Roguelike column thumbnail ['@ Play' is a kinda-sorta bi-weekly column by John Harris which discusses the history, present and future of the Roguelike dungeon exploring genre.]

As you may have figured out by now, roguelikes are one of my favorite types of computer games. It's not that I hate other kinds of games, or even other RPGs. But roguelikes, good ones at least, provide essential gaming nutrients unavailable nearly anywhere else. They're games of skill instead of patience, which is rare for CRPGs. They are difficult but, once one knows how to play, often fair. And they and are set in a world of wonder and amazement balanced by great danger.

The possibilities there seem endless. You could play Rogue a hundred times and not experience two games that are similar to each other. You could play Nethack or ADOM for years and still encounter a new aspect of the game from time to time. Dungeon Crawl is more than just a game: it is dozens of games, each class and race playing surprisingly differently from the others. Just being a roguelike doesn't make a game good, of course, but the best are among the greatest games ever made.

I believe that, someday, eventually, the tide will turn in the public perception of roguelike games, or at least the core ideas that drive them. This is not due to any magical quality bestowed by turn-based movement or grid-based game worlds, which are a superficial determination of roguelikeness but doesn't get to what makes them interesting. No, one plays a roguelike to explore an unknown world, relying on uncertain resources, figuring the rules out along the way, and learning the underlying logic of the game. And of course, when people start talking about procedural content generation, they are unknowingly calling upon the ancient monster-deities of the Dungeons of Doom.

But these ideas did not originate with roguelikes. It must be remembered that approximately half of what makes roguelikes interesting as computer games was invented years before, in a pen-and-paper game created back when teletype machines roamed the earth.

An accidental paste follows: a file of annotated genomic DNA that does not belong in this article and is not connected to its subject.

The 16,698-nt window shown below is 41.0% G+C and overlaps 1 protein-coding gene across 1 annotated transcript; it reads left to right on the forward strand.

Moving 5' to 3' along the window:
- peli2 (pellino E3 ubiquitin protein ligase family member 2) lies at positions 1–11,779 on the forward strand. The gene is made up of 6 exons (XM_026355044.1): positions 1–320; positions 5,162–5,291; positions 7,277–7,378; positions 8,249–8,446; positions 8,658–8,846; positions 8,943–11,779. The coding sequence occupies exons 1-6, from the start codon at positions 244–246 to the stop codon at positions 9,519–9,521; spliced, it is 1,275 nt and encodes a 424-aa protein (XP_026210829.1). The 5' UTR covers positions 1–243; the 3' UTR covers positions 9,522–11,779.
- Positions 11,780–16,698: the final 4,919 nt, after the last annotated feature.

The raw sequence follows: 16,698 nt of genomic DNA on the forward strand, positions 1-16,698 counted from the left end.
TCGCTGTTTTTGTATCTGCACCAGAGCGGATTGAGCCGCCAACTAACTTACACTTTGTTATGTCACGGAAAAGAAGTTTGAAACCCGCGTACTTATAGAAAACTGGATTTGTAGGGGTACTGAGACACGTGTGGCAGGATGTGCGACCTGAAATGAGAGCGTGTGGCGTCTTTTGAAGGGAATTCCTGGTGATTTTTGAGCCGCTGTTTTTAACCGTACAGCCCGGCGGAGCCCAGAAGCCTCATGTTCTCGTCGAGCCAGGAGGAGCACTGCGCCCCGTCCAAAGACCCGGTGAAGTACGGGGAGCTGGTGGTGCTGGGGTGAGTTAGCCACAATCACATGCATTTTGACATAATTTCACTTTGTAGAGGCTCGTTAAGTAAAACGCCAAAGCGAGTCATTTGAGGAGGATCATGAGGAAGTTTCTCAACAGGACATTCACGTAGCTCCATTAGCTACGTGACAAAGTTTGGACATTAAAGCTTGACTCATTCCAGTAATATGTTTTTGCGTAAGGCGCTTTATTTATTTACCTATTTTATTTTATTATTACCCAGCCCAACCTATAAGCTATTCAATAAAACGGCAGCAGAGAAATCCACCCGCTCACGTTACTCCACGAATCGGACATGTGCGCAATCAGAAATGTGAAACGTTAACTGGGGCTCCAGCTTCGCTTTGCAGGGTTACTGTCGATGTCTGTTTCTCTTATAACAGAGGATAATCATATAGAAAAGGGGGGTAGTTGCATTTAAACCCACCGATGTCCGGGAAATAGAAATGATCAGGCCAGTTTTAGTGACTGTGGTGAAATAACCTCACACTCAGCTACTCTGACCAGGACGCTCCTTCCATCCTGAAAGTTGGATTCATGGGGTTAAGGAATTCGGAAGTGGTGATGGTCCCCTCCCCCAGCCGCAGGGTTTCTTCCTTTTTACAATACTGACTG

That roguelike feeling

The soul of the roguelike, as I've mentioned before, was born in Dungeons & Dragons. But not a version one could recognize from reading any of the recent editions, 4e, 3.5 or 3rd. Neither can they be seen in 2nd edition AD&D, which is largely where it was abandoned. But it didn't originate from 1st edition either, or the "classic" books edited by Holmes, Moldvay or Cook. To find their source, whence sprung the ideas in their purest form, one must go back to Original Dungeons & Dragons, a game that the Internets are now calling "OD&D."

It is a style of game that, in the aftermath of the death of Gary Gygax but before then too, has become reexamined in recent months on sites throughout the internet. Tried, and found to be awesome.

Given that many of its players are still alive, it is somewhat shocking just how much about it must be rediscovered. It is sometimes forgotten that that game, originally, had a strong, explicit setting, one that will seem familiar to any roguelike player. The word "Dungeon" in the title of the game refers to what is now termed a megadungeon. It is not just the place where the orcs terrorizing town are hiding out, or where the drow base their assaults on the surface world, or where the mind flayers sit and brood.

It is where all these things happen, but is much more than any of those things. It is a huge space, stretching far down into the earth, its depths unplumbed, its age and origin beyond mortal knowledge. It is an archetypal setting, a meta-place.

odd1.jpg It is a world, as in underworld, to itself. While it makes more internal sense than those thrown-together roguelike worlds, still, its reasons for being are not really logical ones. Why does that dragon guard the pile of gold? Where do all these coins and magic items come from?